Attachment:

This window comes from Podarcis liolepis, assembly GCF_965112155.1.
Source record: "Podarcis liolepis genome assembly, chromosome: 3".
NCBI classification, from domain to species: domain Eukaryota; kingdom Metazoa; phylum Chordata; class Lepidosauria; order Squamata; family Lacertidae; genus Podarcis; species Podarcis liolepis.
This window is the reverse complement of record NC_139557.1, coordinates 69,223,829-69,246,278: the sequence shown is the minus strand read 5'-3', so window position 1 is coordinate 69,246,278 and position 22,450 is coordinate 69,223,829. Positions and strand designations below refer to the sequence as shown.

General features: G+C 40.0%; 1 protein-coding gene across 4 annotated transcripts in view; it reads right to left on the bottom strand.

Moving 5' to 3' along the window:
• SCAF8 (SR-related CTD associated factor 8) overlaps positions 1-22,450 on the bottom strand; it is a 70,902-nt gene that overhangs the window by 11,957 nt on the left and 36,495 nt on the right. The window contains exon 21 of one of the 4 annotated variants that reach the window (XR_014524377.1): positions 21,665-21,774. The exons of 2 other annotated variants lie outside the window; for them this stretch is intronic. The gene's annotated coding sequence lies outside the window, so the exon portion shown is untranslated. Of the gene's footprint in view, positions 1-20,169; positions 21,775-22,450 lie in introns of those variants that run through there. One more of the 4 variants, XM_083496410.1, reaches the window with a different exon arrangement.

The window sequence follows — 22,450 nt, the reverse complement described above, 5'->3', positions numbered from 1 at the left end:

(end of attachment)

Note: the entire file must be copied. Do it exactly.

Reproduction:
This window comes from Podarcis liolepis, assembly GCF_965112155.1.
Source record: "Podarcis liolepis genome assembly, chromosome: 3".
NCBI classification, from domain to species: domain Eukaryota; kingdom Metazoa; phylum Chordata; class Lepidosauria; order Squamata; family Lacertidae; genus Podarcis; species Podarcis liolepis.
This window is the reverse complement of record NC_139557.1, coordinates 69,223,829-69,246,278: the sequence shown is the minus strand read 5'-3', so window position 1 is coordinate 69,246,278 and position 22,450 is coordinate 69,223,829. Positions and strand designations below refer to the sequence as shown.

General features: G+C 40.0%; 1 protein-coding gene across 4 annotated transcripts in view; it reads right to left on the bottom strand.

Moving 5' to 3' along the window:
• SCAF8 (SR-related CTD associated factor 8) overlaps positions 1-22,450 on the bottom strand; it is a 70,902-nt gene that overhangs the window by 11,957 nt on the left and 36,495 nt on the right. The window contains exon 21 of one of the 4 annotated variants that reach the window (XR_014524377.1): positions 21,665-21,774. The exons of 2 other annotated variants lie outside the window; for them this stretch is intronic. The gene's annotated coding sequence lies outside the window, so the exon portion shown is untranslated. Of the gene's footprint in view, positions 1-20,169; positions 21,775-22,450 lie in introns of those variants that run through there. One more of the 4 variants, XM_083496410.1, reaches the window with a different exon arrangement.

The window sequence follows — 22,450 nt, the reverse complement described above, 5'->3', positions numbered from 1 at the left end: